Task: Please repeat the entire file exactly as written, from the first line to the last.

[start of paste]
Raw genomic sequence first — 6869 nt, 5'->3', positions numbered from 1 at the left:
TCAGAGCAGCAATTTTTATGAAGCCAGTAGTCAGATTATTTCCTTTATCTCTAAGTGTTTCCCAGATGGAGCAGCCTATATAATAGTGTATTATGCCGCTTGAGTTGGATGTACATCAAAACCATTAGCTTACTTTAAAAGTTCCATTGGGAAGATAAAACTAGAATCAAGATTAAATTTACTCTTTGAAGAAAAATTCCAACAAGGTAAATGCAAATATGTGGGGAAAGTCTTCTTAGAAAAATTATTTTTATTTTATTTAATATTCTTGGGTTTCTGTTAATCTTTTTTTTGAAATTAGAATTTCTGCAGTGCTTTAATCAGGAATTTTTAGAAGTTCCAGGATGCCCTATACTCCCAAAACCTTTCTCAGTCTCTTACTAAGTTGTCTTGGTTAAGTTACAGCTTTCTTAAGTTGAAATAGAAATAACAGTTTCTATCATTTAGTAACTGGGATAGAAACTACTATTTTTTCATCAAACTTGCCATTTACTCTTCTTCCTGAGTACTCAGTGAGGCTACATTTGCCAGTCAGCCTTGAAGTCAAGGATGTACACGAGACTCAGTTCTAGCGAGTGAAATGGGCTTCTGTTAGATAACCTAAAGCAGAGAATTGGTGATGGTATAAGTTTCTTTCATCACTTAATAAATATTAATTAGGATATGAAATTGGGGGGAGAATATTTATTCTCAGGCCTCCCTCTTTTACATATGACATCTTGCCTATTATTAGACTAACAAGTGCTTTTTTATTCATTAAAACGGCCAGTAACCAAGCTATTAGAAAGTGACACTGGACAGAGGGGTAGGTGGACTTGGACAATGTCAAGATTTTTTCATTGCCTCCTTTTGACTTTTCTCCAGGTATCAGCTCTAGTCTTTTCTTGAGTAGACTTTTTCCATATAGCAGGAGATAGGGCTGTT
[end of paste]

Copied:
Raw genomic sequence first — 6869 nt, 5'->3', positions numbered from 1 at the left:
TCAGAGCAGCAATTTTTATGAAGCCAGTAGTCAGATTATTTCCTTTATCTCTAAGTGTTTCCCAGATGGAGCAGCCTATATAATAGTGTATTATGCCGCTTGAGTTGGATGTACATCAAAACCATTAGCTTACTTTAAAAGTTCCATTGGGAAGATAAAACTAGAATCAAGATTAAATTTACTCTTTGAAGAAAAATTCCAACAAGGTAAATGCAAATATGTGGGGAAAGTCTTCTTAGAAAAATTATTTTTATTTTATTTAATATTCTTGGGTTTCTGTTAATCTTTTTTTTGAAATTAGAATTTCTGCAGTGCTTTAATCAGGAATTTTTAGAAGTTCCAGGATGCCCTATACTCCCAAAACCTTTCTCAGTCTCTTACTAAGTTGTCTTGGTTAAGTTACAGCTTTCTTAAGTTGAAATAGAAATAACAGTTTCTATCATTTAGTAACTGGGATAGAAACTACTATTTTTTCATCAAACTTGCCATTTACTCTTCTTCCTGAGTACTCAGTGAGGCTACATTTGCCAGTCAGCCTTGAAGTCAAGGATGTACACGAGACTCAGTTCTAGCGAGTGAAATGGGCTTCTGTTAGATAACCTAAAGCAGAGAATTGGTGATGGTATAAGTTTCTTTCATCACTTAATAAATATTAATTAGGATATGAAATTGGGGGGAGAATATTTATTCTCAGGCCTCCCTCTTTTACATATGACATCTTGCCTATTATTAGACTAACAAGTGCTTTTTTATTCATTAAAACGGCCAGTAACCAAGCTATTAGAAAGTGACACTGGACAGAGGGGTAGGTGGACTTGGACAATGTCAAGATTTTTTCATTGCCTCCTTTTGACTTTTCTCCAGGTATCAGCTCTAGTCTTTTCTTGAGTAGACTTTTTCCATATAGCAGGAGATAGGGCTGTT